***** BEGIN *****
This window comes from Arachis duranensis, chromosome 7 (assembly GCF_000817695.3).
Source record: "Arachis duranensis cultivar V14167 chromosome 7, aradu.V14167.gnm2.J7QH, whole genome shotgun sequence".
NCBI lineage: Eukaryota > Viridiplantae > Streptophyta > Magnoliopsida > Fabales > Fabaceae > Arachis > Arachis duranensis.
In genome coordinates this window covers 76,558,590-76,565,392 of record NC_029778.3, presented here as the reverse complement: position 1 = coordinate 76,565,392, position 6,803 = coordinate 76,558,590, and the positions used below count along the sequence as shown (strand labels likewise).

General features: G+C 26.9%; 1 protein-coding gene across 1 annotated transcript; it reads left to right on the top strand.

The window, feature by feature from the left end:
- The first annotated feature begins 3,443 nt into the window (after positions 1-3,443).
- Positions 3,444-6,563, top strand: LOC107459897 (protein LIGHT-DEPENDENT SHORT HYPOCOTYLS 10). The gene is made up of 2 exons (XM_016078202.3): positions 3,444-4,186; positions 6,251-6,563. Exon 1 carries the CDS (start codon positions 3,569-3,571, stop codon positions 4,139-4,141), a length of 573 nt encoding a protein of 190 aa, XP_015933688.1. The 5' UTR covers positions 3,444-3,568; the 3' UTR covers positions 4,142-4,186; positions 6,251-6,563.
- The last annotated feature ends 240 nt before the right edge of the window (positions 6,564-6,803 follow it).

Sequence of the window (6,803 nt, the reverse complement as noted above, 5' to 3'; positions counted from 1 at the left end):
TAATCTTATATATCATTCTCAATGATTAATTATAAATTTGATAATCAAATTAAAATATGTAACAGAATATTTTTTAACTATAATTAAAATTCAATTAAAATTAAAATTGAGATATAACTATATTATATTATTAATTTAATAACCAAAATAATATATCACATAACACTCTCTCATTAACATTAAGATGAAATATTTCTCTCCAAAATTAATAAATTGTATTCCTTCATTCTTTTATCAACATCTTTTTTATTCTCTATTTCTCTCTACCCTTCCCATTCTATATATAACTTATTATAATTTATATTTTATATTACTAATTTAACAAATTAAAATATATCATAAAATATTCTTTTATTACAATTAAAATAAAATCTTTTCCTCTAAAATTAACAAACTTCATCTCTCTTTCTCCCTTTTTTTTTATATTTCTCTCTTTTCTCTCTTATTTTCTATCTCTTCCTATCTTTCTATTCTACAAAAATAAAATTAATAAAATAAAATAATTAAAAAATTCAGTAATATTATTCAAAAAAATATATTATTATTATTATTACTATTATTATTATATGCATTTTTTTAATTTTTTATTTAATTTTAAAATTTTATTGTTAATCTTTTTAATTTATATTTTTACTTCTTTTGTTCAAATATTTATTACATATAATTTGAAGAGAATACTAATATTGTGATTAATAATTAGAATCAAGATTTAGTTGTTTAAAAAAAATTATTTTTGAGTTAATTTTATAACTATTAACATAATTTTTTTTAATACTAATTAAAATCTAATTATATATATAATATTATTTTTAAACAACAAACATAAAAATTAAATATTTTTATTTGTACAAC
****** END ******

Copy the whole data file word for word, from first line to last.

This window comes from Arachis duranensis, chromosome 7 (assembly GCF_000817695.3).
Source record: "Arachis duranensis cultivar V14167 chromosome 7, aradu.V14167.gnm2.J7QH, whole genome shotgun sequence".
NCBI lineage: Eukaryota > Viridiplantae > Streptophyta > Magnoliopsida > Fabales > Fabaceae > Arachis > Arachis duranensis.
In genome coordinates this window covers 76,558,590-76,565,392 of record NC_029778.3, presented here as the reverse complement: position 1 = coordinate 76,565,392, position 6,803 = coordinate 76,558,590, and the positions used below count along the sequence as shown (strand labels likewise).

General features: G+C 26.9%; 1 protein-coding gene across 1 annotated transcript; it reads left to right on the top strand.

The window, feature by feature from the left end:
- The first annotated feature begins 3,443 nt into the window (after positions 1-3,443).
- Positions 3,444-6,563, top strand: LOC107459897 (protein LIGHT-DEPENDENT SHORT HYPOCOTYLS 10). The gene is made up of 2 exons (XM_016078202.3): positions 3,444-4,186; positions 6,251-6,563. Exon 1 carries the CDS (start codon positions 3,569-3,571, stop codon positions 4,139-4,141), a length of 573 nt encoding a protein of 190 aa, XP_015933688.1. The 5' UTR covers positions 3,444-3,568; the 3' UTR covers positions 4,142-4,186; positions 6,251-6,563.
- The last annotated feature ends 240 nt before the right edge of the window (positions 6,564-6,803 follow it).

Sequence of the window (6,803 nt, the reverse complement as noted above, 5' to 3'; positions counted from 1 at the left end):
TAATCTTATATATCATTCTCAATGATTAATTATAAATTTGATAATCAAATTAAAATATGTAACAGAATATTTTTTAACTATAATTAAAATTCAATTAAAATTAAAATTGAGATATAACTATATTATATTATTAATTTAATAACCAAAATAATATATCACATAACACTCTCTCATTAACATTAAGATGAAATATTTCTCTCCAAAATTAATAAATTGTATTCCTTCATTCTTTTATCAACATCTTTTTTATTCTCTATTTCTCTCTACCCTTCCCATTCTATATATAACTTATTATAATTTATATTTTATATTACTAATTTAACAAATTAAAATATATCATAAAATATTCTTTTATTACAATTAAAATAAAATCTTTTCCTCTAAAATTAACAAACTTCATCTCTCTTTCTCCCTTTTTTTTTATATTTCTCTCTTTTCTCTCTTATTTTCTATCTCTTCCTATCTTTCTATTCTACAAAAATAAAATTAATAAAATAAAATAATTAAAAAATTCAGTAATATTATTCAAAAAAATATATTATTATTATTATTACTATTATTATTATATGCATTTTTTTAATTTTTTATTTAATTTTAAAATTTTATTGTTAATCTTTTTAATTTATATTTTTACTTCTTTTGTTCAAATATTTATTACATATAATTTGAAGAGAATACTAATATTGTGATTAATAATTAGAATCAAGATTTAGTTGTTTAAAAAAAATTATTTTTGAGTTAATTTTATAACTATTAACATAATTTTTTTTAATACTAATTAAAATCTAATTATATATATAATATTATTTTTAAACAACAAACATAAAAATTAAATATTTTTATTTGTACAAC